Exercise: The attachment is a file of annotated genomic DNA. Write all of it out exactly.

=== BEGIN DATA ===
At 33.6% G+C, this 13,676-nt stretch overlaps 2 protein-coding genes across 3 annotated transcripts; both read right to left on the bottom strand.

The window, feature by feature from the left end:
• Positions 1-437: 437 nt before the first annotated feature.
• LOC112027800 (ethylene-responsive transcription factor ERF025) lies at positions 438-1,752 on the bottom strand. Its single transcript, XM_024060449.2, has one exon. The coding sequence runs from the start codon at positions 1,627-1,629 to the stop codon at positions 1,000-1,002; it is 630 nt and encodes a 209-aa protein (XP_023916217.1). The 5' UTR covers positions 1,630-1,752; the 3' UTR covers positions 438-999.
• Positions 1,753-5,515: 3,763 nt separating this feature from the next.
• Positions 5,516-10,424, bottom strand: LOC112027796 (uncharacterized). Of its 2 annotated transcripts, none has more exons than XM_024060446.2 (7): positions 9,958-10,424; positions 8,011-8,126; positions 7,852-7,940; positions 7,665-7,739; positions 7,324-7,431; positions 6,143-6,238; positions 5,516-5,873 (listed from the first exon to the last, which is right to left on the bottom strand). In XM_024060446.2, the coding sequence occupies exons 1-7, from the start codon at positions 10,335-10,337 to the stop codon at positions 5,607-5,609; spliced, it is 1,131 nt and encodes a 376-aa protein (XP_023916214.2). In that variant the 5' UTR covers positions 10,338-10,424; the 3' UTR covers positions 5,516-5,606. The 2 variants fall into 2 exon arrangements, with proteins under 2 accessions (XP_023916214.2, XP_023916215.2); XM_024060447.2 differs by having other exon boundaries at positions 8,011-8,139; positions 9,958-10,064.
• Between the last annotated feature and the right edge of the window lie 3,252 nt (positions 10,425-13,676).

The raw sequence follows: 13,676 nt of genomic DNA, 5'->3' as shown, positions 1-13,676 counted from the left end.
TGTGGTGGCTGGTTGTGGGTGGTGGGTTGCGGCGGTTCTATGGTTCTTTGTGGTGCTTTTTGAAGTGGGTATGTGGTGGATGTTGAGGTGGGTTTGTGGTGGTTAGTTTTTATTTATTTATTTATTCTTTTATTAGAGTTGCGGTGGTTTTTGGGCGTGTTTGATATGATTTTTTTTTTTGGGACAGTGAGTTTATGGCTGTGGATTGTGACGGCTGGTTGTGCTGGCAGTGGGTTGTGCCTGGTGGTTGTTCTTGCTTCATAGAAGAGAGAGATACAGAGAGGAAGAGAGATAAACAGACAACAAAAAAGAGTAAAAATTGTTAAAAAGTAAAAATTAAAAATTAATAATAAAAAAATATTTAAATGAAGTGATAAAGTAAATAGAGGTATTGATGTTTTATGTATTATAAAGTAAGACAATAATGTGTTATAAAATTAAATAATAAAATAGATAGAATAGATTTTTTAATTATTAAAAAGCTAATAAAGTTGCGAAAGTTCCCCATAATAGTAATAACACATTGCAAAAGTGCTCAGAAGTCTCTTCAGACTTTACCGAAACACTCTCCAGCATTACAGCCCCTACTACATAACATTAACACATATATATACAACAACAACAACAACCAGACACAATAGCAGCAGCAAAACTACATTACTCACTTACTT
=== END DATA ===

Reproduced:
At 33.6% G+C, this 13,676-nt stretch overlaps 2 protein-coding genes across 3 annotated transcripts; both read right to left on the bottom strand.

The window, feature by feature from the left end:
• Positions 1-437: 437 nt before the first annotated feature.
• LOC112027800 (ethylene-responsive transcription factor ERF025) lies at positions 438-1,752 on the bottom strand. Its single transcript, XM_024060449.2, has one exon. The coding sequence runs from the start codon at positions 1,627-1,629 to the stop codon at positions 1,000-1,002; it is 630 nt and encodes a 209-aa protein (XP_023916217.1). The 5' UTR covers positions 1,630-1,752; the 3' UTR covers positions 438-999.
• Positions 1,753-5,515: 3,763 nt separating this feature from the next.
• Positions 5,516-10,424, bottom strand: LOC112027796 (uncharacterized). Of its 2 annotated transcripts, none has more exons than XM_024060446.2 (7): positions 9,958-10,424; positions 8,011-8,126; positions 7,852-7,940; positions 7,665-7,739; positions 7,324-7,431; positions 6,143-6,238; positions 5,516-5,873 (listed from the first exon to the last, which is right to left on the bottom strand). In XM_024060446.2, the coding sequence occupies exons 1-7, from the start codon at positions 10,335-10,337 to the stop codon at positions 5,607-5,609; spliced, it is 1,131 nt and encodes a 376-aa protein (XP_023916214.2). In that variant the 5' UTR covers positions 10,338-10,424; the 3' UTR covers positions 5,516-5,606. The 2 variants fall into 2 exon arrangements, with proteins under 2 accessions (XP_023916214.2, XP_023916215.2); XM_024060447.2 differs by having other exon boundaries at positions 8,011-8,139; positions 9,958-10,064.
• Between the last annotated feature and the right edge of the window lie 3,252 nt (positions 10,425-13,676).

The raw sequence follows: 13,676 nt of genomic DNA, 5'->3' as shown, positions 1-13,676 counted from the left end.
TGTGGTGGCTGGTTGTGGGTGGTGGGTTGCGGCGGTTCTATGGTTCTTTGTGGTGCTTTTTGAAGTGGGTATGTGGTGGATGTTGAGGTGGGTTTGTGGTGGTTAGTTTTTATTTATTTATTTATTCTTTTATTAGAGTTGCGGTGGTTTTTGGGCGTGTTTGATATGATTTTTTTTTTTGGGACAGTGAGTTTATGGCTGTGGATTGTGACGGCTGGTTGTGCTGGCAGTGGGTTGTGCCTGGTGGTTGTTCTTGCTTCATAGAAGAGAGAGATACAGAGAGGAAGAGAGATAAACAGACAACAAAAAAGAGTAAAAATTGTTAAAAAGTAAAAATTAAAAATTAATAATAAAAAAATATTTAAATGAAGTGATAAAGTAAATAGAGGTATTGATGTTTTATGTATTATAAAGTAAGACAATAATGTGTTATAAAATTAAATAATAAAATAGATAGAATAGATTTTTTAATTATTAAAAAGCTAATAAAGTTGCGAAAGTTCCCCATAATAGTAATAACACATTGCAAAAGTGCTCAGAAGTCTCTTCAGACTTTACCGAAACACTCTCCAGCATTACAGCCCCTACTACATAACATTAACACATATATATACAACAACAACAACAACCAGACACAATAGCAGCAGCAAAACTACATTACTCACTTACTT